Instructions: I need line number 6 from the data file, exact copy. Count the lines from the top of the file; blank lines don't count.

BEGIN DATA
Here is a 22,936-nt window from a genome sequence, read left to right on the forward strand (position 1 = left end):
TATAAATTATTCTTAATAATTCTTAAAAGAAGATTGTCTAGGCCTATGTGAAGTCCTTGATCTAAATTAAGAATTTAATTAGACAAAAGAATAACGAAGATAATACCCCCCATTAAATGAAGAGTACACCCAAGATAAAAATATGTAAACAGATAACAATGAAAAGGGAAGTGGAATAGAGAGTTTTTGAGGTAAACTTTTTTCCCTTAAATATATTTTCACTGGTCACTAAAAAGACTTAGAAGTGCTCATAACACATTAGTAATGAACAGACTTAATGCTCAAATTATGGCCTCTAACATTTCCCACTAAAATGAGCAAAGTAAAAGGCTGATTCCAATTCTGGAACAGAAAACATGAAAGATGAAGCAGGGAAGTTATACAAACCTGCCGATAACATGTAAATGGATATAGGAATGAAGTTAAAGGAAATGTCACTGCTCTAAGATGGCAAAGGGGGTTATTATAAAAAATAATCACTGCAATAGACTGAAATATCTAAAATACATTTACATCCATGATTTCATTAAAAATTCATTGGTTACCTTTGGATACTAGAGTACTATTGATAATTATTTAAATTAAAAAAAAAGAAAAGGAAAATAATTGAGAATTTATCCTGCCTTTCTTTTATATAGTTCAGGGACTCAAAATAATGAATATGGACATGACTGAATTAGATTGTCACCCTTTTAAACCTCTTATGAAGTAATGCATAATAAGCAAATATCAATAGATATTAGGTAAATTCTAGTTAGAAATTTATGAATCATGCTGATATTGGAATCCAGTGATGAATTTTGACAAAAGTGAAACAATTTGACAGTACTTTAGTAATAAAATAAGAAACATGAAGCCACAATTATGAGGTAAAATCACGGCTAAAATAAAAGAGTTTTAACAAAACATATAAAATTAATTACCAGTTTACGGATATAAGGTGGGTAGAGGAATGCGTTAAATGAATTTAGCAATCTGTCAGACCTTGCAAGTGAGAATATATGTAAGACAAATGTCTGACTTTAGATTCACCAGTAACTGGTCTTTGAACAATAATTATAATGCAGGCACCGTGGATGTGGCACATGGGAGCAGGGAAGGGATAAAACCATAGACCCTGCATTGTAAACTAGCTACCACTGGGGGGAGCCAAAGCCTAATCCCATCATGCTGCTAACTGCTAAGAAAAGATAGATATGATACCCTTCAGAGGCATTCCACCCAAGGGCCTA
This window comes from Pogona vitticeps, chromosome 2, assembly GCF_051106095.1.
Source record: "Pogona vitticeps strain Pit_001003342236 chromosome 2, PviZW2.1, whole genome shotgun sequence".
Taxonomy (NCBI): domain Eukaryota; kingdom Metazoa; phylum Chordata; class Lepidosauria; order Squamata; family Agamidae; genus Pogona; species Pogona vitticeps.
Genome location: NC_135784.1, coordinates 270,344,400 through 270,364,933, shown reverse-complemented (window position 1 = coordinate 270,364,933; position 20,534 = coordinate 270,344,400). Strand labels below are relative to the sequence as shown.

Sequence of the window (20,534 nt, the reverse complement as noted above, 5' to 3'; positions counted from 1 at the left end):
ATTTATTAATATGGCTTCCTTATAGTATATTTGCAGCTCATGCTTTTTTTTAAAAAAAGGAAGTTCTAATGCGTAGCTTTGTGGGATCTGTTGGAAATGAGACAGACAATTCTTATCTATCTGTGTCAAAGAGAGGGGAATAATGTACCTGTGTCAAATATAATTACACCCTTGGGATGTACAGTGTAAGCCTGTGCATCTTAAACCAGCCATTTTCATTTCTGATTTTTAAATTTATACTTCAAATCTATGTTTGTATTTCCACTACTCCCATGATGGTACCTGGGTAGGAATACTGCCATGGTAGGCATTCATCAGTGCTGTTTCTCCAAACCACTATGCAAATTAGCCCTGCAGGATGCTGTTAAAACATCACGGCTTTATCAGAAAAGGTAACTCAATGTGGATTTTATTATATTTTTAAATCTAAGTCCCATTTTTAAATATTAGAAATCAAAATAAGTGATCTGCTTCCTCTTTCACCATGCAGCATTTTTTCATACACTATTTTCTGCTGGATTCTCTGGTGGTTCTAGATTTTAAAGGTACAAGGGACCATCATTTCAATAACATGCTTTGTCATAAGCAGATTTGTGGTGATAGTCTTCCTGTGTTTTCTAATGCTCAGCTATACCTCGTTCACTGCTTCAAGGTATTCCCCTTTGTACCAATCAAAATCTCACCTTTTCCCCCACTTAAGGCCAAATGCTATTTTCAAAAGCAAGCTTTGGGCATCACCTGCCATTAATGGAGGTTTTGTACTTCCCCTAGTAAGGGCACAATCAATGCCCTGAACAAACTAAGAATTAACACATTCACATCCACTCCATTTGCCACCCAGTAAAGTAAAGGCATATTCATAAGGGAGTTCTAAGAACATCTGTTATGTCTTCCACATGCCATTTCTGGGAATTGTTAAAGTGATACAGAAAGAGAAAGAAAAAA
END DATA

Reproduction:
Genome location: NC_135784.1, coordinates 270,344,400 through 270,364,933, shown reverse-complemented (window position 1 = coordinate 270,364,933; position 20,534 = coordinate 270,344,400). Strand labels below are relative to the sequence as shown.